Agia Kyiraki, perhaps, is one of the most picturesque seaside villages of Pelion, and doesn’t really bear much resemblance to the rest of the region as it is more like being on an island.
The houses in the main village are white with red tiled roofs and are built amphitheatrically around the little harbor with the famous shipyard. It is far more reminiscent of the Sporades islands than of Magnesia, and the port of the village Trikeri. panorama-icon

On the 7th July Agia Kyriaki celebrates its feast day with a festival, also, in June the Trikeriotis’ organize a fish evening at the harbor of Agias Kyriaki and the celebration lasts for three days with feasting and dancing.

Agia Kyriaki is rightly characterized as the ‘island of the land’, due to its arid ground, geographical position and profession of the occupants (sailors, sponger divers and sponge fishers, fisherman, boat builders and all kinds of vessels). The other important factor that comes from the navel background is that the seafarers brought back to the area the ideas of enlightenment and liberalism from the west.

Here the traversed ship owners built their towers, bulky and strong as castles, in locations of the village that were high and wide open so they could gaze at the sea.
These houses were built in the style of the North Hellenic mansions, built by groups of craftsmen from Epirus who roamed many of the Pelion villages at the time of the 18th Century.
They are all three storied and the first two stories were built with finely chiseled stones and thick walls, which were reinforced time to time with built in wooden beams of horizontal beams made from wild chestnut trees.
One of these, with amazing architecture, is the tower-house Fortouna, built around 1770 by the original owner, Georgios Koumbourellos. This imposing three-story building has been designated a listed monument with external corbels, stone reliefs and a sundial. From the stone paved courtyard you can see straight through to the Pagasitic Gulf via the entrance, which in its’ build is in sharp contradiction with the sheer bulk of the rest of the building.
Inside the depths of the Tower you come to a small, thick but very short and narrow wooden door that is secured by wooden mechanism known as a ‘cat walk’ on the upper part of the lock, and the wooden hatches of which there are two, that when put in place make the door part of the wall. The idea was that when the owner came out of the house the door would be secure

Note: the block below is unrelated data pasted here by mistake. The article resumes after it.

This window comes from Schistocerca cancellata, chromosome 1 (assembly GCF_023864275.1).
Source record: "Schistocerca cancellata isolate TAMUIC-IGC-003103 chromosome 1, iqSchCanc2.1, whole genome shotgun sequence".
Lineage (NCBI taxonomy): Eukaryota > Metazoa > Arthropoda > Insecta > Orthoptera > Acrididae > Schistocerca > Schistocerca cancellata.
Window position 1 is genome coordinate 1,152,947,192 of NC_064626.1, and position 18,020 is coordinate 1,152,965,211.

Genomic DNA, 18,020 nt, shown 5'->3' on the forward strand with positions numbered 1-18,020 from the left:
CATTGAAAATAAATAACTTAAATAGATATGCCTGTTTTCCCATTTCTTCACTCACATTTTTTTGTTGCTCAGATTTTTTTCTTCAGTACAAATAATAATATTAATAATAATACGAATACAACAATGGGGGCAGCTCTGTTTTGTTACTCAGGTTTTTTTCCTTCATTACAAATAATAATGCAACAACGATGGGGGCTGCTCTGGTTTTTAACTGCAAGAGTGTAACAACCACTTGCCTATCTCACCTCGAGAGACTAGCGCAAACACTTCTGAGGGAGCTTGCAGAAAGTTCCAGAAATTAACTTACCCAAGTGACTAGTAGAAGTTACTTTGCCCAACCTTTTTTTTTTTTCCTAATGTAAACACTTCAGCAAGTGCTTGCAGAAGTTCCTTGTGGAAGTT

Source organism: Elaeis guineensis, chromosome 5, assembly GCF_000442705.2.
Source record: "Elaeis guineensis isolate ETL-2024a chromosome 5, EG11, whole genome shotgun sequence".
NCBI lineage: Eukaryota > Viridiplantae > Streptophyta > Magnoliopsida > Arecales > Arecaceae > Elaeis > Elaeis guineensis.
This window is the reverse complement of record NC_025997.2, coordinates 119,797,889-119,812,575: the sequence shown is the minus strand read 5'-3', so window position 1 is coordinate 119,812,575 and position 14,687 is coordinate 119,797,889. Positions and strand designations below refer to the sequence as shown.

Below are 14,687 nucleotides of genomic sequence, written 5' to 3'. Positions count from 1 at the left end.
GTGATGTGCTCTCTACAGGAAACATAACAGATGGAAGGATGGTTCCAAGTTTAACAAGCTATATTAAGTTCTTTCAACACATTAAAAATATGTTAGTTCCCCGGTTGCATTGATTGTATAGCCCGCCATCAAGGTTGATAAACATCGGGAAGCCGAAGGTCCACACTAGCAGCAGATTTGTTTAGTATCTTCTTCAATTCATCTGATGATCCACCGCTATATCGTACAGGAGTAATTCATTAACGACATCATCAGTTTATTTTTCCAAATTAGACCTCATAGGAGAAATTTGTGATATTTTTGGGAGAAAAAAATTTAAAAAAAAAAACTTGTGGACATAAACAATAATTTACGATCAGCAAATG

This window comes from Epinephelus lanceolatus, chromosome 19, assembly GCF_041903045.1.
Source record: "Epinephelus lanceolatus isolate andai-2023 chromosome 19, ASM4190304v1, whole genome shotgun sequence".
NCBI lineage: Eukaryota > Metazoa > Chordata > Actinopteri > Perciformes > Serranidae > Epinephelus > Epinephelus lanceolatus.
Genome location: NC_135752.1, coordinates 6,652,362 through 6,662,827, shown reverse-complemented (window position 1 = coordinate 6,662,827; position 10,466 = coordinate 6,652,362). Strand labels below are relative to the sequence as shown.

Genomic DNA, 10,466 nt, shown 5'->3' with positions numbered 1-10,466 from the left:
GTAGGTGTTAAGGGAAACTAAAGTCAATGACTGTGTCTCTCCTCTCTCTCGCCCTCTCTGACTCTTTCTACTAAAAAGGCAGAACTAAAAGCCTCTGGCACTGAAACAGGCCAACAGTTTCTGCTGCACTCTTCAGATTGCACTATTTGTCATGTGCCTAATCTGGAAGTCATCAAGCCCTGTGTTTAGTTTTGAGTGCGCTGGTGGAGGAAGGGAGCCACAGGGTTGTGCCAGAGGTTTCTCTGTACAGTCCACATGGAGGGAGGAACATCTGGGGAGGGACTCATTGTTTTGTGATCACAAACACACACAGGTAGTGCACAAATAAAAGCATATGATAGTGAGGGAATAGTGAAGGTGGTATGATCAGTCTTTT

and on their return the mechanism would re-open the door by pulling the rope located on the outside of the wall.
The Tower features wooden carved ceilings, abundant light from the skylights, stately furnishings and an abundance of heirlooms among which are the original manuscripts of the Revolution of 1821.
Climbing up to the second floor by the old wooden staircase, the space, decorated in the owner’s taste, has been converted into a folklore museum that depicts the ever-day life of the past. Artifacts are hung on walls and in display units filling the museum. You will find pistols, rugs, sailing instruments, sponge diving equipment and the traditional costumes of Trikeriotissa. You will also have the opportunity to see the finds and gifts brought back by various sea Captains from their travels.

Another attraction of the area is what is known as the ‘Louki’. Under the building is the reservoir which fills with the water from the spring and is used to wash the heavy clothes and fabrics of the Trikeriotissa people.


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